Risky business

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Risky business

It is a pity to witness the eye-sore practice of rubber-stamping a bill, which used to be common in the National Assembly, being revived by the board of Korea Hydro & Nuclear Power Corporation (KHNP).

Railroading is not just undemocratic and unfair, but also often can be self-destructive. The extreme case was the labor reform bill that was secretly rushed through in late 1996. The government of President Kim Young-sam, faced with nationwide protests, eventually had to cancel the bill. The government since then lost steam and confidence.

The 13 board members of the nuclear power operator secretly met in a hotel room instead of its headquarters in Seoul to circumvent protesting workers and merchants around the construction site of the Shin Kori 5 and 6 nuclear plants. The broken glass cups on the table are clear evidence of how much the board had been in a hurry to pass the government proposal to temporarily halt the construction of the new reactors. The legal accountability would fall on both the chairman of the board and CEO Lee Kwan-sup. But greater blame should lie with the government and policymakers who had arm-twisted them to bend the rules and endorse the controversial plan no matter what.

The board acted on the command of President Moon Jae-in, who announced the construction suspension for a deliberation period to win public support for a permanent shutdown of nuclear plants in the country.

A cabinet meeting also hastily endorsed a government plan to support the president’s idea. About 100 billion won ($88.7 million) would go down the drain over the next three months if a civilian jury delivers its decision in favor of the resumption of the construction. On top of the cost, safety of the reactors under construction could be at risk. One engineering expert said erosion in the steel plates due to incompletion of concrete work could cause a safety problem later on.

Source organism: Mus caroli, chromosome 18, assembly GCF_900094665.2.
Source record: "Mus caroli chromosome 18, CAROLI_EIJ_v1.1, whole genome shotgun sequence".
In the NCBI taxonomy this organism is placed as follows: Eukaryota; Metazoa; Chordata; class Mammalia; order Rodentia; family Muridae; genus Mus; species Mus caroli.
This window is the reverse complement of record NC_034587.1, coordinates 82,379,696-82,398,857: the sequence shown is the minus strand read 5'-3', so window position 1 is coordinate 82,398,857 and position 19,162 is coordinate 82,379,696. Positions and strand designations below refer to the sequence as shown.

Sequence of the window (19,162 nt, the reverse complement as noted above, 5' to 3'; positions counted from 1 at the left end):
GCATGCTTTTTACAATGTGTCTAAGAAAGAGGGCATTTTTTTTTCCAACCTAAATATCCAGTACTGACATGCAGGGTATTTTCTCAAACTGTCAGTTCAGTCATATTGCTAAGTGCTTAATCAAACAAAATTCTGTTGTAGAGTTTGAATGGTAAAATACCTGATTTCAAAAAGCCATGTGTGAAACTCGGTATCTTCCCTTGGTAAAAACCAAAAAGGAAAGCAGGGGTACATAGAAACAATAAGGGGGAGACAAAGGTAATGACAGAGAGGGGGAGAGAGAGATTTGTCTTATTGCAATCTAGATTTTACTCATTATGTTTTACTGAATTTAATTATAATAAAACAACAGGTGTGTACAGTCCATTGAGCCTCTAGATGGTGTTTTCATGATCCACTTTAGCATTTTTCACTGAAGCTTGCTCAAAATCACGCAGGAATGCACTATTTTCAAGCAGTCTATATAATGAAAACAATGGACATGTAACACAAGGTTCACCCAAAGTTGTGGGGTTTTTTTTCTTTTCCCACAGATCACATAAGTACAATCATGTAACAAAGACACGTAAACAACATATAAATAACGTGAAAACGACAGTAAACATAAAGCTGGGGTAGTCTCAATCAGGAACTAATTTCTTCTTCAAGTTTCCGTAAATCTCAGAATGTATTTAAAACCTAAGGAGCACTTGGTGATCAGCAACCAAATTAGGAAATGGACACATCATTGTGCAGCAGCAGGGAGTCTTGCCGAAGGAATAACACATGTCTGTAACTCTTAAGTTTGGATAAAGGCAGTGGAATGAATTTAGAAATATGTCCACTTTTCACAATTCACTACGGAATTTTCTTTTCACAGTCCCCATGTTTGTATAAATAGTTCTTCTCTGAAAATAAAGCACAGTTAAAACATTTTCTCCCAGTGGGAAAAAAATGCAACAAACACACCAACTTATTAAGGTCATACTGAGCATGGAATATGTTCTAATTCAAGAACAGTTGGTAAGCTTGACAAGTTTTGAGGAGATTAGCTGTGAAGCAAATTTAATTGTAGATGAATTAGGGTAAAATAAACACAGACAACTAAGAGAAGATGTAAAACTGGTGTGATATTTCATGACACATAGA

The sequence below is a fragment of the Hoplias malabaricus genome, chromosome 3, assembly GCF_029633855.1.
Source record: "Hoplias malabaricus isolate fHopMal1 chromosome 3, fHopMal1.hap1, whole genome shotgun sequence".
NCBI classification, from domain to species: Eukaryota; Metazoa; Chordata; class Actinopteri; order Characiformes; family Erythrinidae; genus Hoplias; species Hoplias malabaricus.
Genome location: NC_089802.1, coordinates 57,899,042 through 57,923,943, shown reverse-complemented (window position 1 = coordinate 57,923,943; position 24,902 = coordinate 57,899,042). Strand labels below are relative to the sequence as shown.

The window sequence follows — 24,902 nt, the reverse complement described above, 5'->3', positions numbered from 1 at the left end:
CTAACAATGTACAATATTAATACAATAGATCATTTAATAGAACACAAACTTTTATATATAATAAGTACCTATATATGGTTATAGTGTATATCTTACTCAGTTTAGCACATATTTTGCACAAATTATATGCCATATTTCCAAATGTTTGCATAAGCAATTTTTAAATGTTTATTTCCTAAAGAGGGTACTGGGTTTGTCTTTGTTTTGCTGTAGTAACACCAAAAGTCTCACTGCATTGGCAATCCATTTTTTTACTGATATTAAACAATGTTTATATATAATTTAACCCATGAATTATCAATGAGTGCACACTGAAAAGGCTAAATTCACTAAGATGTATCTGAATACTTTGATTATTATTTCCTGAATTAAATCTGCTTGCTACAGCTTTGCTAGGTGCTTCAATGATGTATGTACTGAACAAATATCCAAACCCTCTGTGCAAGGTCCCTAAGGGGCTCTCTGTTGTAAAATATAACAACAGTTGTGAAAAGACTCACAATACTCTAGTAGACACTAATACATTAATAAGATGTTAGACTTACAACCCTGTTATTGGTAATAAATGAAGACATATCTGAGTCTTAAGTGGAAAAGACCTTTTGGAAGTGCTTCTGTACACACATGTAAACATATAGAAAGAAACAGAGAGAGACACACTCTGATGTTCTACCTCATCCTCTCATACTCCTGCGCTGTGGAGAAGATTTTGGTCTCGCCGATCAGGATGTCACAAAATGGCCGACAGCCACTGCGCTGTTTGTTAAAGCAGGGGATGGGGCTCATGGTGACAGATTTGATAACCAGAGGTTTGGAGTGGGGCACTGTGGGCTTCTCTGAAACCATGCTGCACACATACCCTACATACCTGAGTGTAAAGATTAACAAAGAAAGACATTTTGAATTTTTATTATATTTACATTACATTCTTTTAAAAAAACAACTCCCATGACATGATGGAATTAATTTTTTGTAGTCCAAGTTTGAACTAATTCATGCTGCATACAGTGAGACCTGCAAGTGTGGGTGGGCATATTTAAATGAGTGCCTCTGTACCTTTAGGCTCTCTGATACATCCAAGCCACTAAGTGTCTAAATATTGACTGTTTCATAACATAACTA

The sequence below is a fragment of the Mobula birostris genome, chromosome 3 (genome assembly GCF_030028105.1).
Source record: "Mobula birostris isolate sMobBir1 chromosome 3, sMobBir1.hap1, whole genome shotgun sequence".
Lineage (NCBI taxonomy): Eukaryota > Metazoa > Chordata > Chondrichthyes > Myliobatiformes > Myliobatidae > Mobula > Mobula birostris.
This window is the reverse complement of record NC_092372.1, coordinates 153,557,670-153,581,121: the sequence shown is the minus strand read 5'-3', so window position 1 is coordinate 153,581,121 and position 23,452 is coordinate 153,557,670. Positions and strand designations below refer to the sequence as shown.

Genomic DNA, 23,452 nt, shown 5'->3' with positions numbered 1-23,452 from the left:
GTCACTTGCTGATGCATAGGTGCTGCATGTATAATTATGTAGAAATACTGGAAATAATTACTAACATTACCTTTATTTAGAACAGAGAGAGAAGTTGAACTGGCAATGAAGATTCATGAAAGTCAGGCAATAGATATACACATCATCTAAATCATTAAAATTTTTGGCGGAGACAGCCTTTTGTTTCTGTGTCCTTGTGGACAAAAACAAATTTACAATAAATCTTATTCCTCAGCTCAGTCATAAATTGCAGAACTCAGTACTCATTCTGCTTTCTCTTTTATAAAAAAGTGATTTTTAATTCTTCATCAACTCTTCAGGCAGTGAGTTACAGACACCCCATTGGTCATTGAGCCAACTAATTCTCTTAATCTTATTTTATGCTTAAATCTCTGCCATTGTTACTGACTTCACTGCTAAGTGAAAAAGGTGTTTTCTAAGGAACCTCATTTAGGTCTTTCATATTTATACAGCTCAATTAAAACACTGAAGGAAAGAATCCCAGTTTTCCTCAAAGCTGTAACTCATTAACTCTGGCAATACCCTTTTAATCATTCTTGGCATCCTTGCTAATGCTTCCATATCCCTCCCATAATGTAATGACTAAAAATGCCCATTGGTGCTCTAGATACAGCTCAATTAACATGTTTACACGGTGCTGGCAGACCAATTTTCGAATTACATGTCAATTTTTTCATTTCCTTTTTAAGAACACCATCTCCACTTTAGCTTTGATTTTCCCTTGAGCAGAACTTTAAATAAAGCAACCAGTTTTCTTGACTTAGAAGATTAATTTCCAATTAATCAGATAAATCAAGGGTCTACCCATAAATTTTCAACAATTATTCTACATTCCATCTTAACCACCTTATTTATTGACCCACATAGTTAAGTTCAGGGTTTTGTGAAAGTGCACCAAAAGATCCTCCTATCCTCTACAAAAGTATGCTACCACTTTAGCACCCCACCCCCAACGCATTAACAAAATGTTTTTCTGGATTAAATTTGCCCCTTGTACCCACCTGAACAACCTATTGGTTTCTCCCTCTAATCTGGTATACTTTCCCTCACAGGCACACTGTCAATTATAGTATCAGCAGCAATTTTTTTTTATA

The repercussions could be greater if the construction project gets killed — which is a real possibility given the way the liberal government solves things among its closed set of people. Since the construction is 29 percent done, it would cost 2.6 trillion won to dismantle what has already been built. The work that employed 3,000 workers a day would also be gone. Ordinary citizens are nervous because they do not know what Moon really wants.

Experts and bureaucrats with experience in nuclear operation have been excluded in the decision to stop a construction of nuclear plants with a half-half option of resumption or dismantlement. That is unprecedented in the history of nuclear plants construction.

Kim Soo-hyun, senior presidential secretary on social affairs, reportedly spearheaded the plan from the Blue House. The former vice environment minister, an expert in urban engineering, was involved in designing the comprehensive property tax under former liberal President Roh Moo-hyun. He is partly blamed for claiming that the Fukushima nuclear disaster had killed 1,368, to which the Tokyo government protested for false information, in President Moon Jae-in’s address announcing a phase-out of nuclear power during a ceremony for decommissioning the oldest reactor.

It raises questions about how hard Minister of Oceans and Fisheries Kim Young-choon thought about the value of nuclear power to resource-poor Korea when he supported the idea of suspending the construction during a cabinet meeting in June. He was a lawmaker representing Busan before he was recruited to the cabinet position. He has been involved with a group of lawmakers from Ulsan and South Gyeongsang Province who championed a nuclear phase-out. Few would have protested his suspension plan when he argued, “on behalf of the president” chairing the cabinet meeting, for a temporary suspension on construction until opinions of people living near the construction area are better reflected.

The two Kims will have to serve the goals of the president. But they are overlooking the country’s fate after Moon’s term is over. Nuclear power is a pivotal energy source for Korea along with coal, natural gas and renewable energy. The country’s energy supply pipeline could be jeopardized if the government hurries too fast to wean off nuclear- and coal-fueled power. A good driver seeks the passengers’ approval before choosing a risky path.

JoongAng Ilbo, July 17, Page 30

*The author is a columnist of the JoongAng Ilbo.

Chun Young-gi
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